ARCADIA, Calif. -- Trainer Gary Sherlock said that when he bought Uncle Lino as a yearling, he took a shot on a colt who needed to grow up.
"He needed a couple of things to go right, and it did," Sherlock said.
That's also an apt description for Sherlock, who nearly died 20 years ago.
Sherlock, 70, now finds himself with one of the top 3-year-olds in the country in Uncle Lino, who will make his next start Saturday in a compelling edition of the Grade 2, $400,000 San Felipe Stakes at Santa Anita. Sherlock appreciates where he's at because his chances of being here once were quite dire.
Sherlock in 1995 had a carotid artery dissection, in which a blood clot blocks off the flow from that key artery. The result is a stroke. Or worse.
"The odds were not good," Sherlock recalled at Santa Anita. "One out of four heal. I was the one."
Sherlock said that "for four months, it felt like I had a headache."
"I was in a room with the shades down, no television," he said. "For the first time in my life, I had to just stop."
He had been going since he hit the ground, born into the game. His father, William, was a jockey, and his mother, Mary, was a steward and a racing secretary. Sherlock grew up in Pleasanton in Northern California and worked in various jobs around the track as a youth and a young man.
He was drafted during the Vietnam War but failed his physical and returned to the track. Encouraged by a friend to move to Southern California, Sherlock got a job as an assistant trainer at Los Alamitos, working with Quarter Horses after being exclusively with Thoroughbreds until then.
By the time he left Los Alamitos 15 years later, Sherlock was the third-winningest trainer in track history, behind the legendary Blane Schvaneveldt and a guy named D. Wayne Lukas.
For the next 15 years, Sherlock had a small barn at Santa Anita and Hollywood Park and won a handful of races -- his best year was in 1989, when he won 11 races -- but he made a good living buying yearlings and then selling them as 2-year-olds, a process known as "pinhooking."
But after his serious medical scare in 1995, Sherlock stepped away from training. Once healthy, he stayed in the sport by selling equine insurance and workers' compensation insurance.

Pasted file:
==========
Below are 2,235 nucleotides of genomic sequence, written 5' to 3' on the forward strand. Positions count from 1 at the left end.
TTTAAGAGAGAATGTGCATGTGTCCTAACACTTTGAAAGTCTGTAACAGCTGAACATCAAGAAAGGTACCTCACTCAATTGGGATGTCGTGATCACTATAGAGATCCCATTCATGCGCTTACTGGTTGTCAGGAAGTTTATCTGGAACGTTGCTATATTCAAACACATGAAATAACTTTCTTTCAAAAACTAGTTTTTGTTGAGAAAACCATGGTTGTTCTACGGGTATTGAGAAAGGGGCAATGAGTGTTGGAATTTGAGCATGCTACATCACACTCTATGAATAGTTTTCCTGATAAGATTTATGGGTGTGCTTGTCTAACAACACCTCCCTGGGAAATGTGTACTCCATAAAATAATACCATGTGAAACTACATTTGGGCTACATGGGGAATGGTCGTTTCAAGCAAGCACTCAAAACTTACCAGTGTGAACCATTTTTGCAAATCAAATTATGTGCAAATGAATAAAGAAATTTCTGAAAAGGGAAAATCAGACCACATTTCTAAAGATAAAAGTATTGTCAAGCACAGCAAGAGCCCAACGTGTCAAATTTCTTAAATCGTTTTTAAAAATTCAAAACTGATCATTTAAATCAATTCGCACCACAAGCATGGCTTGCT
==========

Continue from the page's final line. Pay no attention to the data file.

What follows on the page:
"I did that for 10 years," he said. "But you can't stay away."
Sherlock got back into training a decade later in 2005, buying a handful of yearlings, among them an Orientate filly for $37,000. Subsequently named Intangaroo, she won five times in 14 starts, including the Santa Monica Stakes at Santa Anita, the Humana Distaff at Churchill Downs, and Ballerina at Saratoga, all Grade 1 races. She made $623,231 and was sold as a broodmare prospect for $1.8 million.
Sherlock now has 20 horses, including the filly Lost Bus, the winner of this year's Santa Monica.
Uncle Lino, a son of Uncle Mo, is, like Intangaroo, a bargain purchase. Sherlock bought him for a partnership for $52,000.
"His withers hadn't come up, and he was long in the pasterns," Sherlock said. "But he grew up perfectly."
Uncle Lino (pronounced LEE-no) is named for the uncle of Tom Mansor, who owns the colt along with Jim Glavin's Purple Shamrock Racing and Sherlock. Sherlock is the youngster of the trio.
"We're the Sunshine Boys," he said.
Uncle Lino made his first start last July at Del Mar, finishing second on a sloppy, sealed track, and didn't race again for four months.
"He came out of that race a little messed up behind," Sherlock said.
Uncle Lino was set to race during the fall meeting at Santa Anita but popped a splint. When he finally made it back to the races Nov. 29 at Del Mar, "he wasn't ready to run 6-1/2 furlongs, but he parked anyway," Sherlock said.
"I knew then he was really good," he said.
Uncle Lino then ran in a first-level allowance sprint at Santa Anita on Jan. 3, finishing a close third in a three-way photo.
In his most recent start, Uncle Lino finished second in the Grade 3 Robert B. Lewis Stakes, losing to the highly regarded Mor Spirit by 1-1/2 lengths after stalking and then getting the best of pacesetter I Will Score.
Sherlock said the San Felipe is a means to an end. His focal point is the Santa Anita Derby on April 9.
"I've been pointing to the Santa Anita Derby for four months," he said. "This race should move him forward, and he should have no excuses next time.
"If he runs first or second in the Santa Anita Derby, we'll go to Kentucky. Right now, I'm just pointing for the Santa Anita Derby. After that, everything will take care of itself."